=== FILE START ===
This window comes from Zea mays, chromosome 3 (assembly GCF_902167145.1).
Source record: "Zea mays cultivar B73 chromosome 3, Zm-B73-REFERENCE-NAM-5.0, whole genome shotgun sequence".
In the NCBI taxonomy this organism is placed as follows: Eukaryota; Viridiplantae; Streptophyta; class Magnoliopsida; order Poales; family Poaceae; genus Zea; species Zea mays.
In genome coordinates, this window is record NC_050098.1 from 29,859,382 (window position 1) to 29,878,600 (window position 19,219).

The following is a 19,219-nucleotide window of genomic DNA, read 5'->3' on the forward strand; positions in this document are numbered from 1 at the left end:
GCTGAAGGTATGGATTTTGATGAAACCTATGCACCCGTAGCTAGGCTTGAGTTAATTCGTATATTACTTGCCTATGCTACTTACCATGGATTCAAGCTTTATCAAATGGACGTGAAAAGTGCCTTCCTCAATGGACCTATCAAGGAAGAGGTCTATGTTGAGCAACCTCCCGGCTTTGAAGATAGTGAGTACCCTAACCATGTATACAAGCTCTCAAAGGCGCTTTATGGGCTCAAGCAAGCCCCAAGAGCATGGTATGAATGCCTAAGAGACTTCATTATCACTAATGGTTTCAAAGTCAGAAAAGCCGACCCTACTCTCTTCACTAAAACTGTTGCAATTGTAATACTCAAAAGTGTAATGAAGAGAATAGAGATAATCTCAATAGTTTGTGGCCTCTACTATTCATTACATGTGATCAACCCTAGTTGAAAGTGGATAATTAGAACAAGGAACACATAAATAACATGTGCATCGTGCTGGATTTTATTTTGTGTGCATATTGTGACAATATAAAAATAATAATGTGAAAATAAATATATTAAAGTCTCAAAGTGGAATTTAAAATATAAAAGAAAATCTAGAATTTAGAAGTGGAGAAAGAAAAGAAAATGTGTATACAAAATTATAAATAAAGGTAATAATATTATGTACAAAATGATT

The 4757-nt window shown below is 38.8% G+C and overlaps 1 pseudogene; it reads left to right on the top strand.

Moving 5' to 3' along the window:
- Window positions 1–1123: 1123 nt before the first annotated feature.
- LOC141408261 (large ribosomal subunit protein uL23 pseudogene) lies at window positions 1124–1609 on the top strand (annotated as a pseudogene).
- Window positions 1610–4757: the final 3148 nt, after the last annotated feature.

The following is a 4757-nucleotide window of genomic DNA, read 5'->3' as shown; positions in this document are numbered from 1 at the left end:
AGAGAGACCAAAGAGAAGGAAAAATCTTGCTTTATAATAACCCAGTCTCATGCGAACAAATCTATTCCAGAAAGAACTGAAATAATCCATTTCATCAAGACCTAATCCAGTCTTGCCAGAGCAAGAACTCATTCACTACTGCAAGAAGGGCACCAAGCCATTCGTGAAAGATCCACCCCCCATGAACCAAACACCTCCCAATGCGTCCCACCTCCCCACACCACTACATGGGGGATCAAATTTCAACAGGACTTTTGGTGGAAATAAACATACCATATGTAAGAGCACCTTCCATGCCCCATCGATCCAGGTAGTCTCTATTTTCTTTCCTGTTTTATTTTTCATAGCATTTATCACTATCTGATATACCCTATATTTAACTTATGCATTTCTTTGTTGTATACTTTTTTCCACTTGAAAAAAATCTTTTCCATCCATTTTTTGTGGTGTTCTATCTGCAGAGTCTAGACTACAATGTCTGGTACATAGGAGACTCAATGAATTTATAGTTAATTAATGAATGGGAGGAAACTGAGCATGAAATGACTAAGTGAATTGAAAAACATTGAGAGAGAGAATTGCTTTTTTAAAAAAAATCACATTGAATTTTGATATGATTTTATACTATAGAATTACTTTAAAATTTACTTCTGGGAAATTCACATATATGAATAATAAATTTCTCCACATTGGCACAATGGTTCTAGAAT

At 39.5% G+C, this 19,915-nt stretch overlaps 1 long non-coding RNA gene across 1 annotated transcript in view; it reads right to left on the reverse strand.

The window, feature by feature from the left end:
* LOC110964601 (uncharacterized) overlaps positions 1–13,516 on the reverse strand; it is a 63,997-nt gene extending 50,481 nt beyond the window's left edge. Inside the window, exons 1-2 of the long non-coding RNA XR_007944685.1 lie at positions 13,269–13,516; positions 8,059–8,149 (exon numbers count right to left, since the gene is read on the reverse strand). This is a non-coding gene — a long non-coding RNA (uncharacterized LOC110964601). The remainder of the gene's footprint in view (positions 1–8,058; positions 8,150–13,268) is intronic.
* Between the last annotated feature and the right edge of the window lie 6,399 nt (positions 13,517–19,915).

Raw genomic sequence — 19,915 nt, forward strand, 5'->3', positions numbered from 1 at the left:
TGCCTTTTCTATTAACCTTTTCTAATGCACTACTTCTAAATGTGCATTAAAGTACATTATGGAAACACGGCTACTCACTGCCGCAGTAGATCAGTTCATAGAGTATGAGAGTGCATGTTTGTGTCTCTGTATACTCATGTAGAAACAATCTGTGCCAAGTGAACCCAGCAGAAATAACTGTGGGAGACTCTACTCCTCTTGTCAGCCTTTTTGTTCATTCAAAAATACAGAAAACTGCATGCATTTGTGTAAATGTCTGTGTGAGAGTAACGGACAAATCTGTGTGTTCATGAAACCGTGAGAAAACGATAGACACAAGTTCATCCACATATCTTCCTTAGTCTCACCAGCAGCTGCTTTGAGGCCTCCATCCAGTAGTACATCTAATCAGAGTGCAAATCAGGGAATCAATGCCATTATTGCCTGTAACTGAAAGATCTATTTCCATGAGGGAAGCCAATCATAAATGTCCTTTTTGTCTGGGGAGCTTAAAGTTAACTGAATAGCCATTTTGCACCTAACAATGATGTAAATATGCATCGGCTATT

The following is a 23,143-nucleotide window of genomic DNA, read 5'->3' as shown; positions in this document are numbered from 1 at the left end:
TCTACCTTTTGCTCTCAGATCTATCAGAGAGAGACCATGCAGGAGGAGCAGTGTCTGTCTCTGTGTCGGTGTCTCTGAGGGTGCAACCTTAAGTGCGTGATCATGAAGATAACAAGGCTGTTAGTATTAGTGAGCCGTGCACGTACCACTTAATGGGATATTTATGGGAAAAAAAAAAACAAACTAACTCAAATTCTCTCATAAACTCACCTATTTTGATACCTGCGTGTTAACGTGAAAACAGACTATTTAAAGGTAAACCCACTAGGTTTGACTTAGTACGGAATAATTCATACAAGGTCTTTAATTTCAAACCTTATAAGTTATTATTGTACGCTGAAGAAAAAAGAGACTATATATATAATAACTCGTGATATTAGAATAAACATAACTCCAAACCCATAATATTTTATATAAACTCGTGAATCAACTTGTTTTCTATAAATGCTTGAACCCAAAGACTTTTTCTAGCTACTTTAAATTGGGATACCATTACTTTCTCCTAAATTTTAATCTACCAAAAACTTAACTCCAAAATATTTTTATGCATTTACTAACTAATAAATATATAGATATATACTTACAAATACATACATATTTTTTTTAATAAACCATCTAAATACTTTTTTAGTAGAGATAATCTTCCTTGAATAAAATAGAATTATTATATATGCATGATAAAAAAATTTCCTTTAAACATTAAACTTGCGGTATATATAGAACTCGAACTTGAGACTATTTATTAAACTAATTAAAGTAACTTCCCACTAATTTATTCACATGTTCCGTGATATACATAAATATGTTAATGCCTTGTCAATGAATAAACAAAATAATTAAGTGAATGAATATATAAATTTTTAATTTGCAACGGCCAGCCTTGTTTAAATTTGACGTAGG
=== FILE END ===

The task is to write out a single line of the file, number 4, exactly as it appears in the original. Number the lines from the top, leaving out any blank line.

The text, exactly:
In genome coordinates, this window is record NC_050098.1 from 29,859,382 (window position 1) to 29,878,600 (window position 19,219).